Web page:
Another objection I have to the show is its message:  put simply, the goal of life is getting rich.  These values are promulgated by Yang Shao Yun, one of the female leads, and one of the most despicable characters I have ever seen on television.  Yang Shao Yun falls in love with Xiang Nan, one of the main male characters, and against the warnings of their friends, they marry a few weeks later.  As their marriage progresses, Yang Shao Yun continuously scolds and belittles Xiang Nan, whose salary of “a mere 10,000 RMB/month” isn’t nearly as much as Lu Tao’s.  She also despises Xiang Nan’s car, an Autuo, and wishes that like Lu Tao, Xiang Nan would buy an Audi.  On multiple occasions Yang Shao Yun threatens divorce, only to be talked out of it by a teary-eyed Xiang Nan, whom she continues to nag and berate.  Their relationship is a continuous downward spiral of arguments and threatened divorces until finally Xiang Nan shocks everybody by agreeing to a divorce.

Once the divorce settles, Xiang Nan meets a new girl, Yao Yao, who is a successful attorney, and independently wealthy.  Initially, Xiang Nan is intimidated by his new sugarmama, but these fears subside as Yao Yao reaffirms to him that she loves him for who he is, not for his bank account.  In a symbolic gesture, she sells her Toyota sports car because she prefers to ride in his Autuo.  Meanwhile, Yang Shao Yun falls into a bout of loneliness and depression, wishing she had Xiang Nan back.  I took pleasure in watching the bitch crash and burn in the mess she had created.  This also provided hope that 奋斗 was providing an anti-materialistic message after all.  However in the end, just as Xiang Nan and Yao Yao are walking into the marriage bureau to apply for their marriage license, Yang Shao Yun shows up crying.  The two reconcile and get married.  Ouch!  Bam!  Kick in the junk!  I wasn’t expecting that at all, and it left me questioning the motives behind the themes of the show.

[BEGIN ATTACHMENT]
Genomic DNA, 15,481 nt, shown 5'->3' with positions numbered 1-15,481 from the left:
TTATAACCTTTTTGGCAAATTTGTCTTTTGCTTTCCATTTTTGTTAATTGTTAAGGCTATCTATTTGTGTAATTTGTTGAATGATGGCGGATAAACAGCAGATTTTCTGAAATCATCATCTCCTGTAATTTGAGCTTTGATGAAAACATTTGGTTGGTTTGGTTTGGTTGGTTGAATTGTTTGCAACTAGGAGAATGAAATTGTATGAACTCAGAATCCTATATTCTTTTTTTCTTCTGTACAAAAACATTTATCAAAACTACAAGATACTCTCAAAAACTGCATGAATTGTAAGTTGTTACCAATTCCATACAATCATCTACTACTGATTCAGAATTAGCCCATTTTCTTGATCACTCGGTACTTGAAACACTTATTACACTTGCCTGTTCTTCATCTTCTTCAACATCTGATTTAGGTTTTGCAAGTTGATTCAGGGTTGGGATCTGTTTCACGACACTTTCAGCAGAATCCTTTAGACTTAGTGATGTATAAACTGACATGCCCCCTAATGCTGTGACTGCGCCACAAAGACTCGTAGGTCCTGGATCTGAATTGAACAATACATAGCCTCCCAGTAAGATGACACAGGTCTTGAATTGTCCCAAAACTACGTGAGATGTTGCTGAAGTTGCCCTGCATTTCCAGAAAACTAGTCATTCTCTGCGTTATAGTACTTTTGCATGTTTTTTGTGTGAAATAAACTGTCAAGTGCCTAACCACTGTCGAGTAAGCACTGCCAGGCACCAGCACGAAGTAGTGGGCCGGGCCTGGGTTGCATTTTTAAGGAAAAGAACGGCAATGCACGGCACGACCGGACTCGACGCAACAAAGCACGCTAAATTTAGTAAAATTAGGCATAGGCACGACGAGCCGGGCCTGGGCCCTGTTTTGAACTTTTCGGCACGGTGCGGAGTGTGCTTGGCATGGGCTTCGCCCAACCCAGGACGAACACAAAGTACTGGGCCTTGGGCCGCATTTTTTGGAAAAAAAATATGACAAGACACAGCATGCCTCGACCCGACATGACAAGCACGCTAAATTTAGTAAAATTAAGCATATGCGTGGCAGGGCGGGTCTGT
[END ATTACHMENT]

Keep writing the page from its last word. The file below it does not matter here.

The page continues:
奋斗  is geared towards China’s “80’s generation,” those born between 1980 and 1989.  I would imagine though that much of 奋斗’s appeal is to rural Chinese of that age group who have never lived the city life as portrayed in the show.  Remaining in their villages, 奋斗 provides a glimmer of a fantasy city world where opportunities abound and the streets are paved with gold.  Most Chinese urbanites with whom I have discussed 奋斗 have dismissed it unappealing for the same reasons listed above.  It’s too unrealistic and glamorizes the ugly, materialistic side of modern China.

As an American, watching 奋斗 was an invaluable experience.  It improved my spoken Chinese, tweaked my listening, and provided a cultural window into the lives of Chinese 20-somethings, even if they were caricatures of real people.  If I was Chinese, I probably would have never watched the show in its entirety, but using it as tool for cultural and language learning, it served its purpose.

I am now in the process of watching《蜗居》, a popular 2009 Chinese television show, which according to many of my Chinese friends is the most realistic TV program to come out of Mainland China in a long time.  As I progress, I’m going to try to write more about 蜗居as well as the process of learning from television shows, which I am increasingly convinced is THE way for advanced speakers to continue improvement.  I’ll try to make good on my promise to keep up on the blog this time around.


  1. maxiewawa Australia said,

    March 13, 2010 at 8:45 pm